Last month, the ministry ordered a number of tour companies to stop taking tourists to spend a night on the West Bank, citing security concerns. It then temporarily backtracked on the decision after widespread backlash from the international tourism community.
If a ban comes into effect, it will be problematic for visitors who come to Israel as part of tour groups to visit the birthplace of Jesus, part of all Christian pilgrimage programs.
Palestinian tour companies say the move would shutter their businesses and believe it was initially meant to protect more expensive Israeli hotels from losing guests.
"Tourism is the lifeblood of many Palestinian communities, like Bethlehem and Jericho," CEO of Green Olive tours, Fred Schlomka, told The Media Line.
But Israeli operators claim their companies would also be hurt.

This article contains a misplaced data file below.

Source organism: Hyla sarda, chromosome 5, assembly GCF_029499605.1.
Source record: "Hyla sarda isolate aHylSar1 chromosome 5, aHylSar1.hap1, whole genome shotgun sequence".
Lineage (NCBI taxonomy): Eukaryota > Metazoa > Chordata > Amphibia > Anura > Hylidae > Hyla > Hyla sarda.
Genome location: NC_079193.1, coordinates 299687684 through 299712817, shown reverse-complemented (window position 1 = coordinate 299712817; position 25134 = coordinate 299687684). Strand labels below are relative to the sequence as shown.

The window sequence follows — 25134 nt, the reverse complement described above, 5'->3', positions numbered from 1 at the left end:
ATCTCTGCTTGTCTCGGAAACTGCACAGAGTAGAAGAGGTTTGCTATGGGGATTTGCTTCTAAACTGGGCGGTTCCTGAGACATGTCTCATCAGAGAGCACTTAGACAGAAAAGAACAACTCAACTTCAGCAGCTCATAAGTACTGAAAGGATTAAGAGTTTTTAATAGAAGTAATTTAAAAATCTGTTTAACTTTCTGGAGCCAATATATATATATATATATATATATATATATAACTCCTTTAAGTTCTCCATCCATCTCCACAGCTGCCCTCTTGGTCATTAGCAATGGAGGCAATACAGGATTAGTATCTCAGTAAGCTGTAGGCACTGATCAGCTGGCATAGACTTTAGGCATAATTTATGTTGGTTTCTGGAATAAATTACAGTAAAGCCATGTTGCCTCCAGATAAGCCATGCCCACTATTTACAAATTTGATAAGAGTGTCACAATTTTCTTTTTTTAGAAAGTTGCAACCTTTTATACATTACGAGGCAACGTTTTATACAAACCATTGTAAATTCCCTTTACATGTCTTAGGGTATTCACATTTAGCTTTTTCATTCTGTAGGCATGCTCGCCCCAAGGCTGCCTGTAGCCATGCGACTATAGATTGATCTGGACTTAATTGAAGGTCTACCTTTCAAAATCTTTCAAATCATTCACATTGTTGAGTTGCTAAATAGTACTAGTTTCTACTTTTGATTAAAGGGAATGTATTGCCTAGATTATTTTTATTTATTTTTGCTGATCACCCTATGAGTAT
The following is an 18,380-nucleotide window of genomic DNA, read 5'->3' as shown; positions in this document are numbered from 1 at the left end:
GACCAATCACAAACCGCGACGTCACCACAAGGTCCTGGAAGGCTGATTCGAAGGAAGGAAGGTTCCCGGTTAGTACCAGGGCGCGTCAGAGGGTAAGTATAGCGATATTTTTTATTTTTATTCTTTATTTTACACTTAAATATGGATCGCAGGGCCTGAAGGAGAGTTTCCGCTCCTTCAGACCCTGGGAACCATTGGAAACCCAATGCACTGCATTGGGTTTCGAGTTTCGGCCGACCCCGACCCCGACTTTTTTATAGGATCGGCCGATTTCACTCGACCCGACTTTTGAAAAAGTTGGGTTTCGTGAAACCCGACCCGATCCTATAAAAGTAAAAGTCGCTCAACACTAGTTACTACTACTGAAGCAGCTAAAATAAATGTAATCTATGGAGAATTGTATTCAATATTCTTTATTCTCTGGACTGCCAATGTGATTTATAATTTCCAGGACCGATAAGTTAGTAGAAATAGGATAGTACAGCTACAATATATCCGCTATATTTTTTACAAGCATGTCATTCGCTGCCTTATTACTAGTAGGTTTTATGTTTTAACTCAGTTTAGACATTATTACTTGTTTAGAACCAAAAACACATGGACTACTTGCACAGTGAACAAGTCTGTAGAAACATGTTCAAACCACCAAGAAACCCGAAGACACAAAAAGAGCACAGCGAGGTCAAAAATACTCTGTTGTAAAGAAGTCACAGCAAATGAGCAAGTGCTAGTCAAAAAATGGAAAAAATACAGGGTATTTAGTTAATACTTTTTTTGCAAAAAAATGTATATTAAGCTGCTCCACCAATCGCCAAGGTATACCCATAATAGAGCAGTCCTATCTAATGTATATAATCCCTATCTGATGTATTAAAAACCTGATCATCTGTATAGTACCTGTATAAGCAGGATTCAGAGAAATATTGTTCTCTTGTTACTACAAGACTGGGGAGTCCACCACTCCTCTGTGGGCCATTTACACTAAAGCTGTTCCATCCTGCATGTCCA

"[The order] would have a detrimental impact not just on Palestinians but on Israeli tour operators," said Sami Khoury, president of the Holy Land Incoming Tour Operators Association.
Turmoil in the region has kept travelers away for quite a while, but there are signs that tourism to Israel is on its way back up. In April, 394,000 people visited the country, the highest-ever number of tourists in a month for Israel.
And of course, if Bethlehem isn't an option, there's always street artist Banksy's Walled-Off Hotel just outside of Israel's separation wall with the West Bank — though it does, of course, have "the worst view in the world."